What is leverage

The clue is in the name. Just as a mechanical lever helps you move a heavy load with only a small amount of force, leverage enables you to gain a large exposure to a financial asset using only a small amount of your trading capital.


When you buy an asset in the traditional way, you generally need to pay the full purchase price up front: the total value of the shares, currency, barrels of oil or whatever you’re trading. However, some providers offer the facility to trade using leverage, which means you only have to put up a fraction of the value of your position. Effectively, your provider lends you the rest of the purchase price.

This means that any profit you make, which is still based on the full value of the position, appears magnified in comparison to your outlay. The flip side of this is that any losses are magnified in the same way.

With leverage, both your profit and any loss can actually exceed your initial outlay.

Did you know?

Leverage is also known as ‘gearing’ or ‘geared trading’ in some countries, such as the UK and Australia.


How does it work?

Let’s have a look at an example to illustrate this.

Suppose you decide to buy 1000 shares in Tech Giant Inc. The share price is $1, so to open a conventional trade with a stockbroker you pay 1000 x $1 = $1000. (We’ll ignore any commission or other charges to keep this example simple.)

Alternatively, you could decide to trade using a provider that offers leverage facilities. The provider will ask you to pay just a percentage of the full $1000 to open your trade. This is known as a margin or deposit requirement, and the actual percentage will vary from asset to asset, and from provider to provider.

Say your provider has set the margin requirement for Tech Giant Inc at 10%. This means you need to pay only 10% x $1000 = $100 to open your position. You still have exposure to 1000 shares, but at a tenth of the initial cost.

Magnified profits and losses

Now let’s see what happens as your Tech Giant Inc trade progresses.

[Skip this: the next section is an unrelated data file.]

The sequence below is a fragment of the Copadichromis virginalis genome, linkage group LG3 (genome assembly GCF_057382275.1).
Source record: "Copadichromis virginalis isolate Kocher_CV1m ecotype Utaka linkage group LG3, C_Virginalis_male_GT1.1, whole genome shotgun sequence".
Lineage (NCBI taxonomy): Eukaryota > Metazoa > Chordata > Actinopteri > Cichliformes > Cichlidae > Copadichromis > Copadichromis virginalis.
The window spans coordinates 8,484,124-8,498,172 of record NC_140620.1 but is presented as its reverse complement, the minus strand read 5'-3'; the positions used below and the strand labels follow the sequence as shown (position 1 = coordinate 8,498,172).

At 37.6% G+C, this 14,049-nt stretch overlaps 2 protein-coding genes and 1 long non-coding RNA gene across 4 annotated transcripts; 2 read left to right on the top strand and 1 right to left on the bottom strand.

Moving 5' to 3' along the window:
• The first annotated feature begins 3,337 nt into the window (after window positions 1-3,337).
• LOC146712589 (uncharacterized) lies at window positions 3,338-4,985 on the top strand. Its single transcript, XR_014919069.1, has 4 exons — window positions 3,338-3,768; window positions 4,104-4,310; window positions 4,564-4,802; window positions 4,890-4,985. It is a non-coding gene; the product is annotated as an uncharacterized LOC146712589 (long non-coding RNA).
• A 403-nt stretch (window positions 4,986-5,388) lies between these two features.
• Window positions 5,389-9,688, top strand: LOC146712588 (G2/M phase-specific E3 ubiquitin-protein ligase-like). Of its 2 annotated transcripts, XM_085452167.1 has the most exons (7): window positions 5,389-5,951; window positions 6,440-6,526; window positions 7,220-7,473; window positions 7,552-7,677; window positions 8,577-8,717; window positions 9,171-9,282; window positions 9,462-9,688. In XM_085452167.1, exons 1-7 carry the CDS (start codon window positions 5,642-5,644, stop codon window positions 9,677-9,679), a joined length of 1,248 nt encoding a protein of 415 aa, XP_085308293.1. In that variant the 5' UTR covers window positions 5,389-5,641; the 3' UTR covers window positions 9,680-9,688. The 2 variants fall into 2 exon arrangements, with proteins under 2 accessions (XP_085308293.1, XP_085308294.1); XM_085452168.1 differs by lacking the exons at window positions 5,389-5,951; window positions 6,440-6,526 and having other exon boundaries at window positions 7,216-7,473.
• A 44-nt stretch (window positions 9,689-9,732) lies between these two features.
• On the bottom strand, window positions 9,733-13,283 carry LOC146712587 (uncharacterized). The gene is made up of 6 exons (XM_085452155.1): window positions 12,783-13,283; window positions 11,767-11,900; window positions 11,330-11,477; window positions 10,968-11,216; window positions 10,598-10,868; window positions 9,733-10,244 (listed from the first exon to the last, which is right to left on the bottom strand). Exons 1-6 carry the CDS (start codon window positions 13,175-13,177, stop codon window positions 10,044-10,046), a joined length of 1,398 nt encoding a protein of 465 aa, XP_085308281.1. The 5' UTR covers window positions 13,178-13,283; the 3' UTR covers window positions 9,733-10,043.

Your decision to buy these shares was shrewd as the price now climbs to $1.20. You sell to close your trade for $1.20 x 1000 = $1200, giving you a profit of $200.

Compare your profit to your initial outlay if you used conventional trading:

profit 1

And now with leveraged trading:

profit 2

The leveraged trade has given you a 200% profit, whereas the return for the conventional trade is just 20%.

However, take a moment to consider if, instead of rising, Tech Giant Inc had fallen by 20 cents, giving you a $200 loss. The leveraged trade would have resulted in a loss twice the size of your deposit.

profit 3

It’s vital to prepare yourself for situations like this by always keeping in mind the full value of your trade, and the potential for loss, when you’re using leverage.

This is particularly true in markets such as forex, where you deal in lots that can each be worth thousands of units of currency. At the same time, margin rates can be very low.

So if you were to sell just one standard lot of 100,000 units of EUR/USD at 1.2910, the contract value would be $129,100. With a potential margin requirement of just 0.5%, your deposit for this very substantial trade would only be $645.50. It’s easy to forget how much capital is at risk when the initial outlay is so affordable.


You decide to open a leveraged position buying 1000 shares in Monster Mining Conglomerate plc, currently priced at 100p per share. Your provider’s margin requirement for Monster Mining Conglomerate plc is 5%.

What is your maximum possible loss on the position (assuming you don’t use a stop-loss), and how much margin must you pay?

  • a Maximum loss £1000, margin £50.00
  • b Maximum loss £50.00, margin £50.00
  • c Maximum loss £1000, margin £1000
  • d Maximum loss £50.00, margin £1000
Reveal answer

The cost of using leverage

To keep things simple, in the examples above we’ve ignored any charges and commissions that you might pay as part of the normal trading process. It’s worth mentioning one cost that you could sometimes see when using leverage, though.

Since you don’t put up the full value of your position when you trade with leverage, this means your trading provider is effectively lending you the balance of the money. For this reason they may make a small charge to reflect their costs when you keep a trade open overnight. This is called an overnight funding charge. It varies between different products and provoiders, so keep an eye out for it in terms and conditions.